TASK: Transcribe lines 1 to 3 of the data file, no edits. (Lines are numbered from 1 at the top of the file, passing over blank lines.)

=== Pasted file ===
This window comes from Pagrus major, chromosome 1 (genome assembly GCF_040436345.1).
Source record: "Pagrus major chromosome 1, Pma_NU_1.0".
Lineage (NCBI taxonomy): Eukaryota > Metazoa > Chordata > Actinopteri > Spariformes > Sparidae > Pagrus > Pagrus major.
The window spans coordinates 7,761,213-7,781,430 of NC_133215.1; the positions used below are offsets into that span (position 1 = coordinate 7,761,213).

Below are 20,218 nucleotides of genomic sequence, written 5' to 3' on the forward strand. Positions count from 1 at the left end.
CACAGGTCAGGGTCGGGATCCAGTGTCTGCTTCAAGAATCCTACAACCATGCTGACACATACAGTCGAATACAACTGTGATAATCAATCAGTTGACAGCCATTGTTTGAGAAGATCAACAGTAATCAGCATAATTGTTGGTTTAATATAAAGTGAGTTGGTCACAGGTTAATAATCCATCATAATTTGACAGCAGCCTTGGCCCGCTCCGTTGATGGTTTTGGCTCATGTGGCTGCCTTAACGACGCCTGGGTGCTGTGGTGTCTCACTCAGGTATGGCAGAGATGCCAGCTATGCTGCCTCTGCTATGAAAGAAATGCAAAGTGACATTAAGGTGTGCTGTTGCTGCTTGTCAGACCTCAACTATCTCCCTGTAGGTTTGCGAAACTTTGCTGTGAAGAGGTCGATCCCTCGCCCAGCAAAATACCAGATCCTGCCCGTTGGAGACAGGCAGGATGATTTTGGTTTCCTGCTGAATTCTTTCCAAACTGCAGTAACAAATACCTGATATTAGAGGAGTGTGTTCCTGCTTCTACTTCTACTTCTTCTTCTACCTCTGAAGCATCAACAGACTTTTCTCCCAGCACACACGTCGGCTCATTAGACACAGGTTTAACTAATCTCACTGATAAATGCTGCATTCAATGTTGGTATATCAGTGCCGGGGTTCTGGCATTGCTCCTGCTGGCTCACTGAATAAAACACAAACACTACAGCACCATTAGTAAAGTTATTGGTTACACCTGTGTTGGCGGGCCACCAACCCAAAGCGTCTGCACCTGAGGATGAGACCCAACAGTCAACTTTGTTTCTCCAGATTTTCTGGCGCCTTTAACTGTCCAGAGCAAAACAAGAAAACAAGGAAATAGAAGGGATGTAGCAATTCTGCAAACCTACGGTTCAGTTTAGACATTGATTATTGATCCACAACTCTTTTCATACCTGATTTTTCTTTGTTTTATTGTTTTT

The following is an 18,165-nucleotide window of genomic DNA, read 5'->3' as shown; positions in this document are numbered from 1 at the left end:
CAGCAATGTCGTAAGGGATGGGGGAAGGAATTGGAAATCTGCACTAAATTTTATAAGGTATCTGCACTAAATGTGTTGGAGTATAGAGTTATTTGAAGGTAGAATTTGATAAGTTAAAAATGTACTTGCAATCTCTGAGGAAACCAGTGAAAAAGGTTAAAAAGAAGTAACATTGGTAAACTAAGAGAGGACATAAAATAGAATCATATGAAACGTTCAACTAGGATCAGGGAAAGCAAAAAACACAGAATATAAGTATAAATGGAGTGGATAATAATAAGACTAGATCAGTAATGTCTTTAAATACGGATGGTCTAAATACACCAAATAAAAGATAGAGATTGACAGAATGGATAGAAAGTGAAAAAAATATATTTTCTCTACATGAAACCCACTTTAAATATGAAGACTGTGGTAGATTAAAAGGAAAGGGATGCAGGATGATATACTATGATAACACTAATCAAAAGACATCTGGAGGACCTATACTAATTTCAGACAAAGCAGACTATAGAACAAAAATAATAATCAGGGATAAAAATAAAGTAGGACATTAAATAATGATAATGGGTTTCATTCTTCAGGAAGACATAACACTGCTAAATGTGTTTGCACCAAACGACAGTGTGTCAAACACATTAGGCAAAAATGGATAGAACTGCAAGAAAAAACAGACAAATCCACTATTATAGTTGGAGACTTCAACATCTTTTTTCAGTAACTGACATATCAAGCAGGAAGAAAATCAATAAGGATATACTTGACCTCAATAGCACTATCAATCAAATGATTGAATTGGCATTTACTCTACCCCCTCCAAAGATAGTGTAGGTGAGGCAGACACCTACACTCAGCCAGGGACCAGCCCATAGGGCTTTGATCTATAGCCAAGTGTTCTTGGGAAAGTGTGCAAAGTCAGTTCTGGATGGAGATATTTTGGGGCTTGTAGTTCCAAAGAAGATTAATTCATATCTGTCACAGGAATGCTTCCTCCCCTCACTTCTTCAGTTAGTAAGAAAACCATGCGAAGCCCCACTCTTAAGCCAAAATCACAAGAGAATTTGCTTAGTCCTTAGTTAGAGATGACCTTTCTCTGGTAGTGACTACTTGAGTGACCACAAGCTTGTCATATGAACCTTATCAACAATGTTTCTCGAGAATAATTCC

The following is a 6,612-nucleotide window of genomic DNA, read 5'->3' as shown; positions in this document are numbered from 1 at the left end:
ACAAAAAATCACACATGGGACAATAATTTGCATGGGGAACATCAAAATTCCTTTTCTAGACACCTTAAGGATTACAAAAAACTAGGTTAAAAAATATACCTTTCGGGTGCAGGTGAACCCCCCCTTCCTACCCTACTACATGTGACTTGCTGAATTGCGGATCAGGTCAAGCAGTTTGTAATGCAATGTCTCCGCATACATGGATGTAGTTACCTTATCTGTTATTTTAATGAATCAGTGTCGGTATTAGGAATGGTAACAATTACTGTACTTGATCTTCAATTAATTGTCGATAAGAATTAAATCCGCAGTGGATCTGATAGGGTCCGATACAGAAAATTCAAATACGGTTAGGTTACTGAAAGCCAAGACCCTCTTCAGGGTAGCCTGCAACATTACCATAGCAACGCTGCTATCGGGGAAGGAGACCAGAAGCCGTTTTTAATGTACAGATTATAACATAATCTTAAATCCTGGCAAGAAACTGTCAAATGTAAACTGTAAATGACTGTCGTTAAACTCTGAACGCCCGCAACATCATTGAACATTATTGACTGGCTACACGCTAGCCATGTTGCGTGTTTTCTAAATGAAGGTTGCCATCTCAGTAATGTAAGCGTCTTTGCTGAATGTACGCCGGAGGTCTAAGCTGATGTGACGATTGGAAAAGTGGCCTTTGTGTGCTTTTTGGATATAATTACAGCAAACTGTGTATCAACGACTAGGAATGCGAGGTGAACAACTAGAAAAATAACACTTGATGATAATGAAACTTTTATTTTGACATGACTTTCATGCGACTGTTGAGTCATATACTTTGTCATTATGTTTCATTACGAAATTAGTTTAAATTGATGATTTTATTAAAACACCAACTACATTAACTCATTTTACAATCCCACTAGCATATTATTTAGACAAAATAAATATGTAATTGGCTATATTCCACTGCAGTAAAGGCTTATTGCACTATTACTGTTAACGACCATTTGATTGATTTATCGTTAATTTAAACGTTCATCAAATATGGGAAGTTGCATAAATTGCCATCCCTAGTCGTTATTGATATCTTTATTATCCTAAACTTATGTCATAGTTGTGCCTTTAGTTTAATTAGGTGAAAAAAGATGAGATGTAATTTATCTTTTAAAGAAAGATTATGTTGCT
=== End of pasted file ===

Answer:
This window comes from Pagrus major, chromosome 1 (genome assembly GCF_040436345.1).
Source record: "Pagrus major chromosome 1, Pma_NU_1.0".
Lineage (NCBI taxonomy): Eukaryota > Metazoa > Chordata > Actinopteri > Spariformes > Sparidae > Pagrus > Pagrus major.